This past Tuesday, Russia officially approved the world's first coronavirus vaccine. The announcement has been met with a heavy amount of skepticism as the vaccine has only been studied in dozens of people.
President of Russia, Vladimir Putin, announced the news this past Tuesday, saying that Russia's Health Ministry has approved the vaccine, and shots have already been given to select people. One of the people that has already received a shot is one of President Putin's daughters. Putin goes on to say that the necessary tests for the vaccine proved its effectiveness, "I know that it works quite effectively, it forms a stable immunity".
Putin said that his daughter received two doses of the vaccine and had minor side effects such as a slight fever, but she is now "feeling well and has a high number of antibodies." The Health Ministry said that the vaccine is meant to provide immunity to the virus for up to two years. However, the vaccine dubbed "Sputnik V" has received a lot of skepticism as it hasn't gone through Phase 3 trials, which is a month's long process that tests the vaccine in thousands of people.
Germany's University Hospital in Tuebingen told Reuters, "Normally you need a large number of people to be tested before you approve a vaccine. I think it's reckless to do that if lots of people haven't already been tested".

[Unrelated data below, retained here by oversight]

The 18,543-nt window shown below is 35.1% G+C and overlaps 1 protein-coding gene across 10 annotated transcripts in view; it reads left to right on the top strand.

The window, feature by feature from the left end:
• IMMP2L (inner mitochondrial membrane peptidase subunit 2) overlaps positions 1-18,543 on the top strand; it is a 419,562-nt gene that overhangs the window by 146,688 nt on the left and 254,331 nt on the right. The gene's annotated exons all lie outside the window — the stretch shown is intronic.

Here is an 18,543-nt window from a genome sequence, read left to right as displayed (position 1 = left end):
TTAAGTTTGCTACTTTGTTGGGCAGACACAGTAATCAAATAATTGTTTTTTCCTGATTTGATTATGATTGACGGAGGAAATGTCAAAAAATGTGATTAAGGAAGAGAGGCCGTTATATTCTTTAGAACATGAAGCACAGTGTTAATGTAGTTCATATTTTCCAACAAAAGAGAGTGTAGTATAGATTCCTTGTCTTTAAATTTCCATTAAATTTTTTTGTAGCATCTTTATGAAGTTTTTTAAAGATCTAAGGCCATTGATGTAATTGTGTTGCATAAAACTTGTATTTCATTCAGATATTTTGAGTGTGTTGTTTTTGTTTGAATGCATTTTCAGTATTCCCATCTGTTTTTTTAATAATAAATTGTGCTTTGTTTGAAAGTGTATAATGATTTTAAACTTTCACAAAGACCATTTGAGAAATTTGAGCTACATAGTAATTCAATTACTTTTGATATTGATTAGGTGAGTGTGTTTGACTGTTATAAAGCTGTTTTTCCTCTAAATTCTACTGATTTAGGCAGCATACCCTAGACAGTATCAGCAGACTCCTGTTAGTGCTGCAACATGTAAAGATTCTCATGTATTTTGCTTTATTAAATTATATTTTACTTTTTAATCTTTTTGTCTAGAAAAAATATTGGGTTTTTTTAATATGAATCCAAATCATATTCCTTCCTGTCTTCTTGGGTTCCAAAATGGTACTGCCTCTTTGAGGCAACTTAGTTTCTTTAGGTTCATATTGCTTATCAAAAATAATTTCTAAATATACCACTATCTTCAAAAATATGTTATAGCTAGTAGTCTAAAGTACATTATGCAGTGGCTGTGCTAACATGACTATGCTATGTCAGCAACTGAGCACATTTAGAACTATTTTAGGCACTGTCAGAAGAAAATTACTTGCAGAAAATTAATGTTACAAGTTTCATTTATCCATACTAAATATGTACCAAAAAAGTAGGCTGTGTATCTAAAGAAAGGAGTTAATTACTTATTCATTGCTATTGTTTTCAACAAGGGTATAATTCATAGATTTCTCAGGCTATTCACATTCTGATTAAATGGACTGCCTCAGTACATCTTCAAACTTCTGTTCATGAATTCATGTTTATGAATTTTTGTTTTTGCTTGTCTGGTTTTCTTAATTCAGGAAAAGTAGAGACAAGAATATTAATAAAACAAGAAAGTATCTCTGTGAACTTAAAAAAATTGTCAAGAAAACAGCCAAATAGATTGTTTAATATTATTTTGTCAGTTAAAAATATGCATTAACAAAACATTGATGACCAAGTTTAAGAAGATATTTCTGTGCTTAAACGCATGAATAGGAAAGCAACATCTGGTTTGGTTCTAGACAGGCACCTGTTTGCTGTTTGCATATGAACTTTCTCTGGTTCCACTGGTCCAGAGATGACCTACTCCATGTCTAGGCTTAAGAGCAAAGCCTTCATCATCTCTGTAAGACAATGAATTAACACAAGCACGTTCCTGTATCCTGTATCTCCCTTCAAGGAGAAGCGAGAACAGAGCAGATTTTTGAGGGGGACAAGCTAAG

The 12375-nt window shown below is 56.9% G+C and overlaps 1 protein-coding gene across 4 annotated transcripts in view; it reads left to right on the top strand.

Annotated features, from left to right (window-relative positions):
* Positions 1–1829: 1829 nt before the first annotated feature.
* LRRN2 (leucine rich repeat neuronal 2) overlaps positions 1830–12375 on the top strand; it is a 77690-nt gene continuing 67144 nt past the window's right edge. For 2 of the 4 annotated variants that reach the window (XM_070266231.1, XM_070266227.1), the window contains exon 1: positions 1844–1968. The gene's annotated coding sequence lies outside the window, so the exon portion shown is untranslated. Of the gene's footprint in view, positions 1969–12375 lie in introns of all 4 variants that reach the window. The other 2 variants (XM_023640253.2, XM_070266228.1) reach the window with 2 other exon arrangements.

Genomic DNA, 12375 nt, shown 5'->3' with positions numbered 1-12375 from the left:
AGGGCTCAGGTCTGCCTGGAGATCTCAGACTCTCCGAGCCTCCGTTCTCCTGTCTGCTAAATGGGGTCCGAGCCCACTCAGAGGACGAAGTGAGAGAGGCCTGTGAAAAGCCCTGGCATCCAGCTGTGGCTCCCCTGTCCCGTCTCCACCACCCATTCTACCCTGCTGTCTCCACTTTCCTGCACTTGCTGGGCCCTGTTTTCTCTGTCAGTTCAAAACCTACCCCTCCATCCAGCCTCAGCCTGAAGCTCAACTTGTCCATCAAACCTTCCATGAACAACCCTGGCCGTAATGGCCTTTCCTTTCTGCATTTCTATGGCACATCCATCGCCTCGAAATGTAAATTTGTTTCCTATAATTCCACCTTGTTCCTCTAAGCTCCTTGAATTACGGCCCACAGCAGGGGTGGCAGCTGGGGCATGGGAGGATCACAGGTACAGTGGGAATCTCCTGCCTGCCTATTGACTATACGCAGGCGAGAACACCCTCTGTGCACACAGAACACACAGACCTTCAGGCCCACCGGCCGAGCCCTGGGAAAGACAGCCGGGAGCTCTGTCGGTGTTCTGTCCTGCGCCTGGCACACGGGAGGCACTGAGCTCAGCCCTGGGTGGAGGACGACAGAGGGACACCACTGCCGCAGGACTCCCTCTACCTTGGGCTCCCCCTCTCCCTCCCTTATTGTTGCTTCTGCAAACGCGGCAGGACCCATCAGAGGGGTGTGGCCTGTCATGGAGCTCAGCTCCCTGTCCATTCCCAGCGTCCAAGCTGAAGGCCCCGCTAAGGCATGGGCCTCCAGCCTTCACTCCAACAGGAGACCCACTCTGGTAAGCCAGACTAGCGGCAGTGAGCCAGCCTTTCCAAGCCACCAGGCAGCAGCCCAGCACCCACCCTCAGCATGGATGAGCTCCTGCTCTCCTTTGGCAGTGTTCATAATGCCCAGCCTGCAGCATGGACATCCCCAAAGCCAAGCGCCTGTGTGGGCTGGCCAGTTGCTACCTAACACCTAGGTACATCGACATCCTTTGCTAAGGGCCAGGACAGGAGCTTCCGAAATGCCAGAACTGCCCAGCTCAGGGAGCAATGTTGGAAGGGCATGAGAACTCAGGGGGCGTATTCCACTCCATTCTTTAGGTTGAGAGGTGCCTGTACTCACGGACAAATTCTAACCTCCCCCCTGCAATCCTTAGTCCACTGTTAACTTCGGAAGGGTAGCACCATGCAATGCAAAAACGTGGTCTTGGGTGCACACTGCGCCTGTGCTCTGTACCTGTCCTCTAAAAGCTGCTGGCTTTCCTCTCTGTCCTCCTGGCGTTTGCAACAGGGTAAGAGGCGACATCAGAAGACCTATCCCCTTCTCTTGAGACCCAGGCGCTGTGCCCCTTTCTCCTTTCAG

Obviously, the result of the vaccine being given to humans before being proven to be effective is harm being inflicted on those humans. For this reason, scientists around the world have cautioned fear towards the vaccine. Imperial College London immunology professor Danny Altmann said in a statement Tuesday, "The collateral damage from release of any vaccine that was less than safe and effective would exacerbate our current problems insurmountably."
For more information on Sputnik V, check out this link here.
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